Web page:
4 ways to cut your email pitch in half


Time-starved journalists and bloggers are always demanding that we get to the point and send ever shorter emails. My recommended standard limit for a cold email pitch is 150 words.

Here are some simple, immediately applicable steps to cut your word count.

1. Delete your first sentence. If you’re like almost every PR pro who has attended my workshops, you feel compelled to begin most of your pitches with a set-up line of background to put your news in context. When you’ve targeted your pitch properly, it’s unnecessary. “With Facebook’s $19 billion acquisition of WhatsApp, social media companies’ soaring valuations are distracting venture capitalists. Despite these conditions, low-tech DayGlo Tires just closed a $10 million round of fundraising . . .” See how you don’t need the first sentence?

2. Leave out proper names and formal titles in the first pitch. Unless the person has broad name recognition, the name can come later. “Devan Snead, associate research director for consumer technology, issued a report that found . . .” is wordy and overly long. Try this instead: “One of our analysts found .  .  .”

3. The following words are common and usually unnecessary – imagine them in a sentence and you’ll see what I mean: basically, essentially, actually, really, nice, past, future, located, currently, presently.

4. Cut another 25 percent. Once you’ve implemented those three steps to cut your pitch down, use the word count feature in Word to force yourself to cut another 25 percent. You might even need to omit distinct thoughts you’re trying to convey. This is great! It really forces you to put yourself in the journalist or blogger’s place and determine what’s most valuable. Give this a shot and then compare with your original version – most times you’ll realize that cutting the extra quarter of copy length costs you little in meaning.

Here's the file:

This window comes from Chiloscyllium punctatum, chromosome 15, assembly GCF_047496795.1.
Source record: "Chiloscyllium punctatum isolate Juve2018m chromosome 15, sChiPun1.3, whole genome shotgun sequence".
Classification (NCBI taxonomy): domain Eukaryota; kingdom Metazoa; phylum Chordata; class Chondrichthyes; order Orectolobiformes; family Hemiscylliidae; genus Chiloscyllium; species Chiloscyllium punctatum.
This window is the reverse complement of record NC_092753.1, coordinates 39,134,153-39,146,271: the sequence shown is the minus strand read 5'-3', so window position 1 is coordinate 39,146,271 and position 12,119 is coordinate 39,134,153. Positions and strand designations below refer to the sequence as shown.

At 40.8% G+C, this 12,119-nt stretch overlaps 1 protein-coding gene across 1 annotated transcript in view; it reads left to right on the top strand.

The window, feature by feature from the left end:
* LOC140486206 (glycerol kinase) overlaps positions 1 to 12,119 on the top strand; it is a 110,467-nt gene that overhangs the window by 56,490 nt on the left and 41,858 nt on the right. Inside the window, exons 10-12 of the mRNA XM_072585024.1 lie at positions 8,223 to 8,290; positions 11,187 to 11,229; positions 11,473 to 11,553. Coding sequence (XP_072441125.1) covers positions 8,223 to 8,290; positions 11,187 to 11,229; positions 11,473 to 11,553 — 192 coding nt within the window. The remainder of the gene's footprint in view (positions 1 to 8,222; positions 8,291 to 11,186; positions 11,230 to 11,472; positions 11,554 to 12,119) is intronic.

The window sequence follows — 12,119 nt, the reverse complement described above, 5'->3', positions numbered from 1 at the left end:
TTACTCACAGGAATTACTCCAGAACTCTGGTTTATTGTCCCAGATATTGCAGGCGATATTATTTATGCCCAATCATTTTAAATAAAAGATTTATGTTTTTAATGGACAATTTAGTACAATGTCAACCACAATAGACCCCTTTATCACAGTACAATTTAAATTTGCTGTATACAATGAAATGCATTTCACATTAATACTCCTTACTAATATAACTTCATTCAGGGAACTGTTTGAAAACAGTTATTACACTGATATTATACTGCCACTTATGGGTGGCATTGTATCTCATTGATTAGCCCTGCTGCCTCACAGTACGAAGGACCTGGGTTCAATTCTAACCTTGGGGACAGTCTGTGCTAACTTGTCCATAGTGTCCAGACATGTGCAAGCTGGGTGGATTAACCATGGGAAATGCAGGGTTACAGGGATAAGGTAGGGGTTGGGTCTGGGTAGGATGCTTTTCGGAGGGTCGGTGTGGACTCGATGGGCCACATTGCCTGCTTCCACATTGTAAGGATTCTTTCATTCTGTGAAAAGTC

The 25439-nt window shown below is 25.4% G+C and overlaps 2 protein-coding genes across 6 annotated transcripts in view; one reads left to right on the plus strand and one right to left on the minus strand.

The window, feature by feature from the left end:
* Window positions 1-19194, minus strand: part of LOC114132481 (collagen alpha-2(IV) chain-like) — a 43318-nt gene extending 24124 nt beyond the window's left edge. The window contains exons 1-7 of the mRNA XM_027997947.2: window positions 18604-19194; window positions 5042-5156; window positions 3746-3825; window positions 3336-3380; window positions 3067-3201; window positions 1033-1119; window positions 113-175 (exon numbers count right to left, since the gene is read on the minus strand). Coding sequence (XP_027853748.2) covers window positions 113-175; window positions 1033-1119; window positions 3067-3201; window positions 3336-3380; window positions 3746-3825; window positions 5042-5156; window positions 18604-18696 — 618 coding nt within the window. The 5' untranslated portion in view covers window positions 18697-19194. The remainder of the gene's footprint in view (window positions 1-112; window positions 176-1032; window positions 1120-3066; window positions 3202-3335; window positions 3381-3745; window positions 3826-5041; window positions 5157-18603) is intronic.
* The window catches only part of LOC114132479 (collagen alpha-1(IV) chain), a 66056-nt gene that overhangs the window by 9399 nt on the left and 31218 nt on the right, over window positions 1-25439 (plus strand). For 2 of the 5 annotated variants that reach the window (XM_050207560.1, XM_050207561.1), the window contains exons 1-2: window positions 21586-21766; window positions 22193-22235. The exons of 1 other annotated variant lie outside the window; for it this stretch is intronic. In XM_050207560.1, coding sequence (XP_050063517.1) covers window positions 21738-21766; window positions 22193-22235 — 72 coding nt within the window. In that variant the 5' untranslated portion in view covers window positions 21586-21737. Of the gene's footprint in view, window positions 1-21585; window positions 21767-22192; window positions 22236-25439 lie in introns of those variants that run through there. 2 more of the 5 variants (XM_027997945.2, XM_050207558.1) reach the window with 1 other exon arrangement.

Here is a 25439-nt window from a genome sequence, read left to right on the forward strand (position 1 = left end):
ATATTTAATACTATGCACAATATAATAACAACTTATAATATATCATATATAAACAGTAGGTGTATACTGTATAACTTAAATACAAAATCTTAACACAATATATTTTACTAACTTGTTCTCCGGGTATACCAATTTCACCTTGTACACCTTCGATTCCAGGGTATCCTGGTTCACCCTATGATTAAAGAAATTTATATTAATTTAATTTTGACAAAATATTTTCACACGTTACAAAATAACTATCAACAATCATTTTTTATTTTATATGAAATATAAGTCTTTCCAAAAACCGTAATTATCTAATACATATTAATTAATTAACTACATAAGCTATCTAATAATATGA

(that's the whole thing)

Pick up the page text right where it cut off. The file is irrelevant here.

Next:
I use these steps – and more from my writing workshop – to keep my weekly pitching tip emails under 400 words.

4 ways to place more TV stories


My recent experiences with national and regional TV journalists shows how their business has changed and how we should respond.

“Nobody has any money,” said a network producer I spoke to. She was referring to the different newscasts on her network, which each have to pay for the cost of sending a crew to shoot footage and do interviews for a given story. “So they are very selective.” This factor drives the steps we should take to make this tougher selectivity work for us: